`King' is rich with in-depth reflections

January 19, 2004|By David Zurawik | David Zurawik,SUN TELEVISION CRITIC

Citizen King, Orlando Bagwell's poignant and stirring PBS documentary about the last five years of Dr. Martin Luther King Jr.'s life, is not afraid to get personal. And that's one of the ways it manages to rescue the man from myth and bring him back to life on-screen.

The process starts with the very first frame, showing Coretta Scott King during an interview with CBS correspondent Mike Wallace in December 1968, six months after her husband's death.

"Christmas will be sad for us, as it will for many people, I think," she begins, as the camera moves in so close that her face fills the entire screen. "But it doesn't mean we will bathe in our grief."

The camera finds and then locks onto a dignity and sorrow etched in her eyes that will remind many viewers of Jacqueline Kennedy in the wake of her husband's death in 1963.

"A time like this can cause many people to really reflect on the deeper meaning of Christmas or any occasion," she continues. "I remember Easter 1963, when my husband was jailed in Birmingham."

On the word "Birmingham," the screen fills with familiar newsreel images of a handcuffed King being led into jail.

"I had just had my fourth child and was still confined to my house," Mrs. King says in voiceover. "He went to jail on Good Friday, and I was very depressed. But somehow that was the most meaningful Easter that I ever experienced, because while Easter is a time of suffering, it can be creative suffering. If we think of my husband's life and death in those terms, we won't be so sad. We will be hopeful, because in death there is hope of redemption."

It's a brilliant opening in so many ways. There is the humanizing aspect of a wife talking about her husband and such intimate matters as childbirth and depression. That private sense of the Kings is then sagely juxtaposed against the very public, indeed iconic, newsreel images of King being led into the Birmingham jail.

But, as much as those newsreel images evoke the 1960s and the civil rights era, it is that lingering look of the young widow's face lined by an unnatural grief that brings the turbulent era of protest marches, riots and assassinations back with such a shock.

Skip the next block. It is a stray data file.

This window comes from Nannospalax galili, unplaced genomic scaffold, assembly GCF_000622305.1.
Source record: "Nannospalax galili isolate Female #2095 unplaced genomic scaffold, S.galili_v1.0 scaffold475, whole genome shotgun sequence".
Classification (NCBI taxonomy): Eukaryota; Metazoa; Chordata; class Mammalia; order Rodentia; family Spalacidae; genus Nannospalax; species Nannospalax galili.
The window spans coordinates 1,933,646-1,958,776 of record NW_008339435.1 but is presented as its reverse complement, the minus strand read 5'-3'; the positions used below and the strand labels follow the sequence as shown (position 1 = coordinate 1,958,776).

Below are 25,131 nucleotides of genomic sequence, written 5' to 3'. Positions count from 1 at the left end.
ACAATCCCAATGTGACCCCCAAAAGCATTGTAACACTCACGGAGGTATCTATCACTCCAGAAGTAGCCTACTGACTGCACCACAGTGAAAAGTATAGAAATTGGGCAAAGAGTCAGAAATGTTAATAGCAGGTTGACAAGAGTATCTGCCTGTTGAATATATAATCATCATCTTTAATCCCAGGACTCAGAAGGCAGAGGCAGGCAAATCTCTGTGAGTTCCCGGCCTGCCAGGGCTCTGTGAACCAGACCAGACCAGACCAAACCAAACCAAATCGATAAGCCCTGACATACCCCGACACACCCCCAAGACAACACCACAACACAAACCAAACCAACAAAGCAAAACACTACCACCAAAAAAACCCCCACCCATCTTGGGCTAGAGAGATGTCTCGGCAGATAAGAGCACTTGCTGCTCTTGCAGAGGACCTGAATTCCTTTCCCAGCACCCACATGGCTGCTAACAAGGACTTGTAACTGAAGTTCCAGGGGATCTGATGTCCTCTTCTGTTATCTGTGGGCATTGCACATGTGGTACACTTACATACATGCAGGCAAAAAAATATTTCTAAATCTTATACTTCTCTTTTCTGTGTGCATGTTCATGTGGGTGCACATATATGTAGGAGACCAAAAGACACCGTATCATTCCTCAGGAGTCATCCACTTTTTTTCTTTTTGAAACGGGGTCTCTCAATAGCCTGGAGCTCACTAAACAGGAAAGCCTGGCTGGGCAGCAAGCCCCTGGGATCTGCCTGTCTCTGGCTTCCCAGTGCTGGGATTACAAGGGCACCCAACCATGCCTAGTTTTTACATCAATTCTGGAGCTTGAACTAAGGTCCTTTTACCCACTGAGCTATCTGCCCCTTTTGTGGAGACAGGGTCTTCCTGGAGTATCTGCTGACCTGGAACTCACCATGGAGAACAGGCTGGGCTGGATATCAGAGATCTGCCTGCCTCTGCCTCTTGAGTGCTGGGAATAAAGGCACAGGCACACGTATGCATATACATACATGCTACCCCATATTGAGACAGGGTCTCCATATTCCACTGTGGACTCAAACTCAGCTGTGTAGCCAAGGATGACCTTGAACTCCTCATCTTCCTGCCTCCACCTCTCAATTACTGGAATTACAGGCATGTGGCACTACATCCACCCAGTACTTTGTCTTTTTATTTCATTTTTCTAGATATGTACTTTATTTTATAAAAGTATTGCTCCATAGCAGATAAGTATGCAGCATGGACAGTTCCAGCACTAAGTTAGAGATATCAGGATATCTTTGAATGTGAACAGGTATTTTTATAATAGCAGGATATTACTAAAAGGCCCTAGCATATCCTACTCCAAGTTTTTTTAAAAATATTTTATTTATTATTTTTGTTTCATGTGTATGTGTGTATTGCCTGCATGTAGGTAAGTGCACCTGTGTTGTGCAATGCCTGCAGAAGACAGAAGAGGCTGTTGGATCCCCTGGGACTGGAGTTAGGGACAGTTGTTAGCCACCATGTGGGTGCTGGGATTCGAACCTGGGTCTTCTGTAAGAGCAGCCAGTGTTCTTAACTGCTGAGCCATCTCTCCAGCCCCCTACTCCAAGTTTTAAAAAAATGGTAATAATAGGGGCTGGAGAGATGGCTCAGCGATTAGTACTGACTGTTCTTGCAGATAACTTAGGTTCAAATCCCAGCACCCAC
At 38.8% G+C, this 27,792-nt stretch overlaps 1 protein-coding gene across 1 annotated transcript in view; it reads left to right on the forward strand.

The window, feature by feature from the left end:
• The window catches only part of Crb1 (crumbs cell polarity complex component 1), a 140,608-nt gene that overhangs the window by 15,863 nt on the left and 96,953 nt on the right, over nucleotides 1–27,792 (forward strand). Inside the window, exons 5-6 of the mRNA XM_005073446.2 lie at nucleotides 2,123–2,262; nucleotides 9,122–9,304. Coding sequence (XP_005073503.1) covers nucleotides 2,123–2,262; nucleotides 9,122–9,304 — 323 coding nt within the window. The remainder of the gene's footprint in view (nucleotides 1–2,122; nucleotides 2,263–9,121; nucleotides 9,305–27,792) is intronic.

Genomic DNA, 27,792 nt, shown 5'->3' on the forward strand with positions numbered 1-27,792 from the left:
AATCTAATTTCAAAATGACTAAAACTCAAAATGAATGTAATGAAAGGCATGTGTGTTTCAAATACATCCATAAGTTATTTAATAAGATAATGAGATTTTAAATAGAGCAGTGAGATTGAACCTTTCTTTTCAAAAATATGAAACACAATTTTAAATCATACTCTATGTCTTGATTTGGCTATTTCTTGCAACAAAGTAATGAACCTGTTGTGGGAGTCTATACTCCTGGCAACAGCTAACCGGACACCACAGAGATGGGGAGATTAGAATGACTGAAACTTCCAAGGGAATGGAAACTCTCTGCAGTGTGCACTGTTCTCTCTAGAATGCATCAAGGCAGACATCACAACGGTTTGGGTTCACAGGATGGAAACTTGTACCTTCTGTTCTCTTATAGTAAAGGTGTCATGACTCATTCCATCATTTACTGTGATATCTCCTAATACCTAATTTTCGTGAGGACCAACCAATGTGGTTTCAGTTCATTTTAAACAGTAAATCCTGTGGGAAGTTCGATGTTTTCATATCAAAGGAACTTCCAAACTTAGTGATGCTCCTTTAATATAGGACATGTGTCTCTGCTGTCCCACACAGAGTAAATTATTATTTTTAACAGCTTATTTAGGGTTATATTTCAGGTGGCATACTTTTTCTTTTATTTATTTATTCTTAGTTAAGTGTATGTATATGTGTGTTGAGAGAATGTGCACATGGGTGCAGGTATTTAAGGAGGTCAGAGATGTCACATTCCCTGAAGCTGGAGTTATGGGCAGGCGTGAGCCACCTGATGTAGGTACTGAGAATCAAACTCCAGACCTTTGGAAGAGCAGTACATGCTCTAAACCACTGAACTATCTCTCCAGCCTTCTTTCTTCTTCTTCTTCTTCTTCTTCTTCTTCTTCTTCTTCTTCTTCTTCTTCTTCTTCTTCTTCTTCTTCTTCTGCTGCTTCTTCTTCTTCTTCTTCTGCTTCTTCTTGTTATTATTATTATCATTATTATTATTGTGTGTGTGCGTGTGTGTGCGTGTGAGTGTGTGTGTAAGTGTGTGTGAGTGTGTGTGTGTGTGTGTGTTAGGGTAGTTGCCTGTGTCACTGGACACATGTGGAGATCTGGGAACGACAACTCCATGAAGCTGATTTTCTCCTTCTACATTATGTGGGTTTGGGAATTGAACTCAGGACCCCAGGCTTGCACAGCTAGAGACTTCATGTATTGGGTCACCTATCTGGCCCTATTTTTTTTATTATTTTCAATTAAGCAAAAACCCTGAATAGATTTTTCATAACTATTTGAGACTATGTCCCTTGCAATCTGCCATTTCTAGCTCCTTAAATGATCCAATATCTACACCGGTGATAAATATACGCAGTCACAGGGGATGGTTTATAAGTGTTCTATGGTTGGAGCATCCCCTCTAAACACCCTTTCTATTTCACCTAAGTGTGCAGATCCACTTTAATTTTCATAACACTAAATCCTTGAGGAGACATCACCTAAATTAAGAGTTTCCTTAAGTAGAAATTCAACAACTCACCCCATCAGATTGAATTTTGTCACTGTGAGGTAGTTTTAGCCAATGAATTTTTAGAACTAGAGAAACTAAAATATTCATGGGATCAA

For some viewers, the greatest shock of Citizen King will be the discovery of how much they don't know about the man, especially the daring decision he made in 1963 shortly after his famous "I Have a Dream" speech and the perilous journey he undertook as a result. Those last five years during which King embraced causes beyond the civil rights movement - protests against the war in Vietnam and a campaign aimed at helping the poor - are the focus of Citizen King, and they make for great drama.

The film meticulously tracks King from the highs of the March on Washington and his trip to Sweden to accept the Nobel Peace Prize, to the dangerous and dark nights of the soul that he encountered once he dared to challenge the government on the Vietnam War and a staggering poverty in this land of plenty.

As David Halberstam, one of the journalists who covered King during this period, puts it in the film, "He went from being someone invited to the White House on his way back from the Nobel Prize, to President Johnson referring to him - and you'll have to pardon the language - as `that [expletive] preacher.'"

Even though we all know how it will end on that motel balcony in Memphis, King's resolute march toward that moment is gripping and illuminating. Beyond the adroit use of archival images, Bagwell and co-producer W. Noland Walker also bring together a collection of voices from the era not seen on-screen since Eyes on the Prize, the 1987 civil rights series for which Bagwell won two Peabody Awards.

In addition to journalists such as Halberstam, the film includes such aides as Andrew Young and Roger Wilkins, along with historians such as Taylor Branch. The aides offer personal and intimate moments, like a silly pillow fight King enjoyed with them moments before his assassination. Branch and the journalists keep the historical narrative of the film on track. The combination of testimony and analysis is superb.

With a perfect symmetry, Citizen King returns to Mrs. King for its closing.

"My husband often told our children that if a man had nothing worth dying for, then he wasn't fit to live," she says. "He knew this was a sick society, and he struggled with every ounce of his energy to save it."

Citizen King captures this less widely remembered King and preserves him for future generations. It's a compelling argument that we really are living in a golden age of television documentaries.

Citizen King

When: Tonight at 9

Where: MPT (Channels 22 and 67)

In brief: The last great march of King's life, movingly told.

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